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Progress and Clinical Applications of Crohn’s Disease Exclusion Diet in Crohn’s Disease

Duo Xu1 , Ziheng Peng1 , Yong Li1 , Qian Hou2 , Yu Peng1,3,4 , Xiaowei Liu1,4,5

Departments of 1Gastroenterology and 2Clinical Nutrition, Xiangya Hospital of Central South University, 3Hunan Key Laboratory of Organ Fibrosis, 4Hunan International Scientific and Technological Cooperation Base of Artificial Intelligence Computer Aided Diagnosis and Treatment for Digestive Disease, and 5National Clinical Research Center for Geriatric Disorders, Xiangya Hospital, Changsha, China

Correspondence to: Yu Peng
ORCID https://orcid.org/0000-0001-6953-7816
E-mail pengyu918@csu.edu.cn

Xiaowei Liu
ORCID https://orcid.org/0000-0002-1193-4277
E-mail liuxw@csu.edu.cn

Received: March 10, 2023; Revised: July 7, 2023; Accepted: July 24, 2023

This is an Open Access article distributed under the terms of the Creative Commons Attribution Non-Commercial License (http://creativecommons.org/licenses/by-nc/4.0) which permits unrestricted non-commercial use, distribution, and reproduction in any medium, provided the original work is properly cited.

Gut Liver.

Published online October 16, 2023

Copyright © Gut and Liver.

Crohn’s disease is a chronic intestinal inflammatory disorder of unknown etiology. Although the pharmacotherapies for Crohn’s disease are constantly updating, nutritional support and adjuvant therapies have recently gained more attention. Due to advancements in clinical nutrition, various clinical nutritional therapies are used to treat Crohn’s disease. Doctors treating inflammatory bowel disease can now offer several diets with more flexibility than ever. The Crohn’s disease exclusion diet is a widely used diet for patients with active Crohn’s disease. The Crohn’s disease exclusion diet requires both exclusion and inclusion. Periodic exclusion of harmful foods and inclusion of wholesome foods gradually improves a patient’s nutritional status. This article reviews the Crohn’s disease exclusion diet, including its structure, mechanisms, research findings, and clinical applications.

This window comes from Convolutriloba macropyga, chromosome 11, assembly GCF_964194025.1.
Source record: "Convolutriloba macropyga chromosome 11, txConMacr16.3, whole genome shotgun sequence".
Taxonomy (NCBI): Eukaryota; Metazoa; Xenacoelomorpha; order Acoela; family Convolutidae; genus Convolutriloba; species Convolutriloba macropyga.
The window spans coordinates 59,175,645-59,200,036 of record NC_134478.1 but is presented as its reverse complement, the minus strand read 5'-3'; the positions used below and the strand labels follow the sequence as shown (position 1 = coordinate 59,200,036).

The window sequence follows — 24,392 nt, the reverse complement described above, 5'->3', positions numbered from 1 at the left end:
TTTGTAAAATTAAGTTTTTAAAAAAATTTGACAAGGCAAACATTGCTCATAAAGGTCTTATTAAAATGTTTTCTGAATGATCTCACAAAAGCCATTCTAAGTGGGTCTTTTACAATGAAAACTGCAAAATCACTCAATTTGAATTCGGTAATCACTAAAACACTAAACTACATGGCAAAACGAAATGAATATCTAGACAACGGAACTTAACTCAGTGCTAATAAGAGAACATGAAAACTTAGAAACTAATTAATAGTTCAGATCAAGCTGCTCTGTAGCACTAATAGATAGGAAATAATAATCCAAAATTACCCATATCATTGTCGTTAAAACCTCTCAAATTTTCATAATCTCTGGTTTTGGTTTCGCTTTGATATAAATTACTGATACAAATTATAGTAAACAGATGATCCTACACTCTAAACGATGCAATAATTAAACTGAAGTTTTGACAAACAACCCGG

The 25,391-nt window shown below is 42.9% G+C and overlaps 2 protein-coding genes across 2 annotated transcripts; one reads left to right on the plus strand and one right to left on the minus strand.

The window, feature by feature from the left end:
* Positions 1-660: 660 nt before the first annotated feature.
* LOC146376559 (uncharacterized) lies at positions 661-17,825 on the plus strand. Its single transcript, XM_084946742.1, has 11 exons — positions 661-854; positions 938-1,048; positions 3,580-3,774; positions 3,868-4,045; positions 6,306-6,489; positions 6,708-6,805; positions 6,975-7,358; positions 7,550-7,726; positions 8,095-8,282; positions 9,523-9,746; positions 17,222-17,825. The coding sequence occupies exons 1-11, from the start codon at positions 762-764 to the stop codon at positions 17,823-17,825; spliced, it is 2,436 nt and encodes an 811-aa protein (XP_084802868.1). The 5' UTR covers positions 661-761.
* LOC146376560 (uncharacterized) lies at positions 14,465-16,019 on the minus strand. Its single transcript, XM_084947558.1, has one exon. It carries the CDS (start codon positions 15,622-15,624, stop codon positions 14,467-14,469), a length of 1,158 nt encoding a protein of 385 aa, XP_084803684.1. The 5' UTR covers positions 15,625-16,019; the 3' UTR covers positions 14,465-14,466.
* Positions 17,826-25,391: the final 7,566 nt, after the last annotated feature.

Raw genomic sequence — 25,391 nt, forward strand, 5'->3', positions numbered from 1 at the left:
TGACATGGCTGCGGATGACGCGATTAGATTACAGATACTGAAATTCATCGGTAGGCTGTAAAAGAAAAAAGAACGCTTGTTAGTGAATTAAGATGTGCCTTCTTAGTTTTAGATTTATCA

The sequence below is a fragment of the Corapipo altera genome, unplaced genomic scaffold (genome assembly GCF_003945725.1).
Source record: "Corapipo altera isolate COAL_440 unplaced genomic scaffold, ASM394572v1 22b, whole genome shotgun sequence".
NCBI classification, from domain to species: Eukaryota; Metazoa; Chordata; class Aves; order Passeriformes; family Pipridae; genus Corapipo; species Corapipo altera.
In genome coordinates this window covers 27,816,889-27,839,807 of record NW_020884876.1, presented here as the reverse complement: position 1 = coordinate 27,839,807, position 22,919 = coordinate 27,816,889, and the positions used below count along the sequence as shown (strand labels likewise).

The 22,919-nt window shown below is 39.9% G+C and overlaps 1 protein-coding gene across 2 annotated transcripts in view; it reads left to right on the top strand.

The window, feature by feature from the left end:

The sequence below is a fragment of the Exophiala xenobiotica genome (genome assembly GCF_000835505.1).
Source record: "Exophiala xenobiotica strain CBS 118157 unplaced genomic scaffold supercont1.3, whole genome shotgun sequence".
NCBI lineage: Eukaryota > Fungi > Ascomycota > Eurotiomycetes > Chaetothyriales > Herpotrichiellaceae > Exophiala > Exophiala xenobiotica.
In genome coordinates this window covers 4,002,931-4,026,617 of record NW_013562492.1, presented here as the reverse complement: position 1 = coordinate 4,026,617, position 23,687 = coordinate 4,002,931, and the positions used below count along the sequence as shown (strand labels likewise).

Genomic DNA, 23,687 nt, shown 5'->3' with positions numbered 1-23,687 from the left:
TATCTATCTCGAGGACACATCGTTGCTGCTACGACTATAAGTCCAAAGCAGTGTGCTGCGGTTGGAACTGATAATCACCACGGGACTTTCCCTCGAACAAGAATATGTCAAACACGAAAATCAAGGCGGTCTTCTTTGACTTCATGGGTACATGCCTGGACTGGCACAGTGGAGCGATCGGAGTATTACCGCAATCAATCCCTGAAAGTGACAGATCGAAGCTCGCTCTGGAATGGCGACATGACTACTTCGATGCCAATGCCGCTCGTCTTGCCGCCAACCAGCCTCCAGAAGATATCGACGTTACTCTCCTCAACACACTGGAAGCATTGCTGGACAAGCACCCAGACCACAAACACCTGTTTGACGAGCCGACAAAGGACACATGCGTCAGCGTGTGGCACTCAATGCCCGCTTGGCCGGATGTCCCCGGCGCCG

Keywords: Crohn disease, Nutritional therapy, Crohn’s disease exclusion diet, Clinical applications

Crohn’s disease (CD), an inflammatory bowel disease (IBD) subtype, is a chronic transmural intestinal inflammatory disorder with an unknown etiology.1 The occurrence of CD relates to genetic, immunological, and environmental factors.1 Current clinical guidelines recommend nutritional support therapy essential for improving a patient’s nutritional status and drug response. Nutritional support therapy also reduces the need for surgery and postoperative complications, simultaneously.2-4 Moreover, in high risk prevalence of intestinal infections, such as tuberculosis and infectious enterocolitis, nutritional support therapy is a safe treatment option especially in the biologic era.5 For pediatric CD, nutritional support therapy is even more important. Appropriate nutritional support therapy improves clinical indicators and helps children grow and develop better, in addition to being similar or possibly better than glucocorticoid therapy in terms of clinical remission and mucosal healing.6